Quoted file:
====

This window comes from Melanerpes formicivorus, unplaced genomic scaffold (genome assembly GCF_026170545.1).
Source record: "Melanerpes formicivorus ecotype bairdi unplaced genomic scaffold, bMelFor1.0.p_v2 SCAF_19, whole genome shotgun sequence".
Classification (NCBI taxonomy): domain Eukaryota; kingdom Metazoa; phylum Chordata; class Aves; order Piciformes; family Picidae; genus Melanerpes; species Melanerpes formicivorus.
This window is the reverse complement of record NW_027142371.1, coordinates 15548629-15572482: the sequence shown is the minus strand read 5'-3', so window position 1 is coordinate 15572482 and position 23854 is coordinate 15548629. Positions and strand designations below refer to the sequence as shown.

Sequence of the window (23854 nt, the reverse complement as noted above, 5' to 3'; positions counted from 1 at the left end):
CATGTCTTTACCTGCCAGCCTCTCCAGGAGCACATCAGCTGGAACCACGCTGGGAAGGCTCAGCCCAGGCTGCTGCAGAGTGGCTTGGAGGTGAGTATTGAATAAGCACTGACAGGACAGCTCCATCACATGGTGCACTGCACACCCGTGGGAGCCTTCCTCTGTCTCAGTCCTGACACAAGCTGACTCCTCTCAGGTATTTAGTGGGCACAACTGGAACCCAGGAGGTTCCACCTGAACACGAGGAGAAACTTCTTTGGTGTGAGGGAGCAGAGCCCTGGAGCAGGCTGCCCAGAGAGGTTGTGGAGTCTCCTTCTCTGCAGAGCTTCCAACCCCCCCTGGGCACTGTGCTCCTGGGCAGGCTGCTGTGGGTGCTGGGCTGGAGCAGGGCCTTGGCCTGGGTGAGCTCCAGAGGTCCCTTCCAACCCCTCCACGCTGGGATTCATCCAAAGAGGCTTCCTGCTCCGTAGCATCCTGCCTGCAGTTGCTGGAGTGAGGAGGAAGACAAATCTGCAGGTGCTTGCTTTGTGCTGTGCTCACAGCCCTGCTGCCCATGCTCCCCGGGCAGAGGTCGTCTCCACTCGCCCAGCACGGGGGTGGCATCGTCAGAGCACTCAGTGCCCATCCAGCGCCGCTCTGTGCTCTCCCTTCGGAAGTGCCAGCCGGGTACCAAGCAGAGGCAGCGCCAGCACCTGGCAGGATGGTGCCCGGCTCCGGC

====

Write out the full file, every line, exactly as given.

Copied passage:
This window comes from Melanerpes formicivorus, unplaced genomic scaffold (genome assembly GCF_026170545.1).
Source record: "Melanerpes formicivorus ecotype bairdi unplaced genomic scaffold, bMelFor1.0.p_v2 SCAF_19, whole genome shotgun sequence".
Classification (NCBI taxonomy): domain Eukaryota; kingdom Metazoa; phylum Chordata; class Aves; order Piciformes; family Picidae; genus Melanerpes; species Melanerpes formicivorus.
This window is the reverse complement of record NW_027142371.1, coordinates 15548629-15572482: the sequence shown is the minus strand read 5'-3', so window position 1 is coordinate 15572482 and position 23854 is coordinate 15548629. Positions and strand designations below refer to the sequence as shown.

Sequence of the window (23854 nt, the reverse complement as noted above, 5' to 3'; positions counted from 1 at the left end):
CATGTCTTTACCTGCCAGCCTCTCCAGGAGCACATCAGCTGGAACCACGCTGGGAAGGCTCAGCCCAGGCTGCTGCAGAGTGGCTTGGAGGTGAGTATTGAATAAGCACTGACAGGACAGCTCCATCACATGGTGCACTGCACACCCGTGGGAGCCTTCCTCTGTCTCAGTCCTGACACAAGCTGACTCCTCTCAGGTATTTAGTGGGCACAACTGGAACCCAGGAGGTTCCACCTGAACACGAGGAGAAACTTCTTTGGTGTGAGGGAGCAGAGCCCTGGAGCAGGCTGCCCAGAGAGGTTGTGGAGTCTCCTTCTCTGCAGAGCTTCCAACCCCCCCTGGGCACTGTGCTCCTGGGCAGGCTGCTGTGGGTGCTGGGCTGGAGCAGGGCCTTGGCCTGGGTGAGCTCCAGAGGTCCCTTCCAACCCCTCCACGCTGGGATTCATCCAAAGAGGCTTCCTGCTCCGTAGCATCCTGCCTGCAGTTGCTGGAGTGAGGAGGAAGACAAATCTGCAGGTGCTTGCTTTGTGCTGTGCTCACAGCCCTGCTGCCCATGCTCCCCGGGCAGAGGTCGTCTCCACTCGCCCAGCACGGGGGTGGCATCGTCAGAGCACTCAGTGCCCATCCAGCGCCGCTCTGTGCTCTCCCTTCGGAAGTGCCAGCCGGGTACCAAGCAGAGGCAGCGCCAGCACCTGGCAGGATGGTGCCCGGCTCCGGC